A diagnostic walking is a visit to a certain space or neighbourhood following an established route. It allows for the gathering of information about the space and information exchange between individuals. The residents feel their voices are heard (again) during the walking diagnosis. They can share their view on their neighbourhood with other residents or a third party.
The diagnostic walking happens in four stages:
Three people, appointed beforehand, play a particularly important role in an efficient walking diagnosis:
The guide must keep track of time and the itinerary. He gives a detailed presentation of the itinerary and indicates the limits of the space to be observed (at the start and for each stage). He tells how much time there is at the start and before each stage, and regularly lets the participants know what time is. He makes sure the group stays together while moving and watches traffic.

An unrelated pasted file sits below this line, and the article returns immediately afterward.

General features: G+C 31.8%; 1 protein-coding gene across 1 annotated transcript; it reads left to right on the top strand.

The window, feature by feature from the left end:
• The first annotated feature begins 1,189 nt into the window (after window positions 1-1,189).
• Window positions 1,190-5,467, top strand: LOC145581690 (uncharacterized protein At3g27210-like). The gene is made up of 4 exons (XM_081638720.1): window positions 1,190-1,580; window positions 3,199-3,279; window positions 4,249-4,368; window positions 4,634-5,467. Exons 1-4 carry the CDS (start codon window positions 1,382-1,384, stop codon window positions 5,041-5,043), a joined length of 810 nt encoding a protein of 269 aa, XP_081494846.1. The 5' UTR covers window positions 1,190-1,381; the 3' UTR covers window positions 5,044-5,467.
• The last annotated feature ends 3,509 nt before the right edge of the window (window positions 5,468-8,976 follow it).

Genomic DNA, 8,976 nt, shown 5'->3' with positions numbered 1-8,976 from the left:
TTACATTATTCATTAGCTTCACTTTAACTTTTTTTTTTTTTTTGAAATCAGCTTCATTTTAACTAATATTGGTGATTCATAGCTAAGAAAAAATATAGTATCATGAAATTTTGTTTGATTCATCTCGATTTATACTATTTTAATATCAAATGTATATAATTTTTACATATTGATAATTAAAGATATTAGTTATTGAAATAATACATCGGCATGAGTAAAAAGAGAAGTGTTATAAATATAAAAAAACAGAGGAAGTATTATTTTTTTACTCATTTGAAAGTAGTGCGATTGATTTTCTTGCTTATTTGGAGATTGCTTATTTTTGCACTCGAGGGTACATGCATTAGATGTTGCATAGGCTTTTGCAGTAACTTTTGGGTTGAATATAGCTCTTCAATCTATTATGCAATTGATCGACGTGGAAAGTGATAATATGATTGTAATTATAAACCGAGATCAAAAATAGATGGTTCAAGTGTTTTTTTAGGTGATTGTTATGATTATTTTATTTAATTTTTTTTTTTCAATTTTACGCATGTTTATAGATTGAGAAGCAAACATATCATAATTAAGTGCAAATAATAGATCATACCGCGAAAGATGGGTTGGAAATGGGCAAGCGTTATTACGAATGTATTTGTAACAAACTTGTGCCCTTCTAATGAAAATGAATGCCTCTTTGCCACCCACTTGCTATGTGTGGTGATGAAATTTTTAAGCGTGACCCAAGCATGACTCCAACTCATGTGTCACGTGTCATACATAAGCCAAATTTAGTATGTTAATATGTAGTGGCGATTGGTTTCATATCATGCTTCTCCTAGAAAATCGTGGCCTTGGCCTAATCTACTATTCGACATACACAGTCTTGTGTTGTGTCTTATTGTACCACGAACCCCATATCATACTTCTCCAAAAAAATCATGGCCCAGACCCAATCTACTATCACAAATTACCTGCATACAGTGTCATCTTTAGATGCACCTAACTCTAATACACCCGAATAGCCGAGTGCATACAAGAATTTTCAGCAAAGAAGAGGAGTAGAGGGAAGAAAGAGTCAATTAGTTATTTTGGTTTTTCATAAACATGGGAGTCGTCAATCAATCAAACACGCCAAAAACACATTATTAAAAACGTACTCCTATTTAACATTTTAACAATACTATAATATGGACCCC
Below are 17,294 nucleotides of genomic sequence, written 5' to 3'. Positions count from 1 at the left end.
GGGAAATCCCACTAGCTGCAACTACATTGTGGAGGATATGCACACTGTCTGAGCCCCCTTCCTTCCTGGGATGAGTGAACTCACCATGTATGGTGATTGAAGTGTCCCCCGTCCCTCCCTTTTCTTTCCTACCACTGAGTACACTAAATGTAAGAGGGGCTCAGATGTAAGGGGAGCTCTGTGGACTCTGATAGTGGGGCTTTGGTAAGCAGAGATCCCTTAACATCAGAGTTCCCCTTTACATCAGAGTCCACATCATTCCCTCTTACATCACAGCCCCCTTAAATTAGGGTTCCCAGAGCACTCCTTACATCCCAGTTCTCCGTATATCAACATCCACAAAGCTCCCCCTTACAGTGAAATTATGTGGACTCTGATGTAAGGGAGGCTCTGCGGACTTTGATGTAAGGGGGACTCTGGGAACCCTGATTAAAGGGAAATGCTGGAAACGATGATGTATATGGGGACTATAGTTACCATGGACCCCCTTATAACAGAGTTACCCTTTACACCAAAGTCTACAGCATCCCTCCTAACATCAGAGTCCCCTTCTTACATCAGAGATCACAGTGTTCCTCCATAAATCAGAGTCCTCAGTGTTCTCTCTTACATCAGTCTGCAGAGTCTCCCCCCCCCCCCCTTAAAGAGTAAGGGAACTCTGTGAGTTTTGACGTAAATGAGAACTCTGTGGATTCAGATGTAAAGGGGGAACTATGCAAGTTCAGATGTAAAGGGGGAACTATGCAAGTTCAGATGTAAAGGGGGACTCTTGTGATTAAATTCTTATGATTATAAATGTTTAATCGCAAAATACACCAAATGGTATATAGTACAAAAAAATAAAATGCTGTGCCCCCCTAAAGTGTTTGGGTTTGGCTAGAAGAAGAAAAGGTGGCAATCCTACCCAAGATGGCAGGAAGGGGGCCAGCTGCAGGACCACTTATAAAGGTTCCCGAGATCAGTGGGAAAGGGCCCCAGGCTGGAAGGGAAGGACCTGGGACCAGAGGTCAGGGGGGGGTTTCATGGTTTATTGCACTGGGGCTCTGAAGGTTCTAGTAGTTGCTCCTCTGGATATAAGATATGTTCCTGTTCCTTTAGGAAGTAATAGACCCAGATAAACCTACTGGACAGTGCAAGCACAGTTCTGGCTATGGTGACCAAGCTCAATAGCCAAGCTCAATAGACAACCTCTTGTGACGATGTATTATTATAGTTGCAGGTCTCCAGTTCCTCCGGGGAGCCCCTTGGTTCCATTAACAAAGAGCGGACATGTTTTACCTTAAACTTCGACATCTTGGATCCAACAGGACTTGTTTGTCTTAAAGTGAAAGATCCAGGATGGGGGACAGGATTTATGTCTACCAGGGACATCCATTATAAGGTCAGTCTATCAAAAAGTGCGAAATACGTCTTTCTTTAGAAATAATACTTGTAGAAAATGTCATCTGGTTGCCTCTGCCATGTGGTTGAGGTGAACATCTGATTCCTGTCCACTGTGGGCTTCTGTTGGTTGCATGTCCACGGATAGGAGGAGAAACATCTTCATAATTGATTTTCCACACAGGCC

The photographer keeps track of the visit visually. He takes pictures whenever one of the participants asks for it: of both positive and negative aspects. He also takes picture of the course of the visit and the group.
The reporter drafts a precise summary of the group's observations. All along during the visit, he listens and ask for clarifications on everybody's observations, asking questions such as: 'why?', 'how much?', 'what do you mean exactly?' etc. Finally, he displays the observations in a general chart. He presents his summary during the communal debriefing, in which conclusions are translated into proposals.
The diagnostic walking method was used for the following projects: Neptunium - Schaerbeek, Dubrucq L28 - Molenbeek-Saint-Jean, Esseghem - Jette, Brabant moves - Schaerbeek, Duden - Forest, Menin Gare de l'Ouest - Molenbeek-Saint-Jean.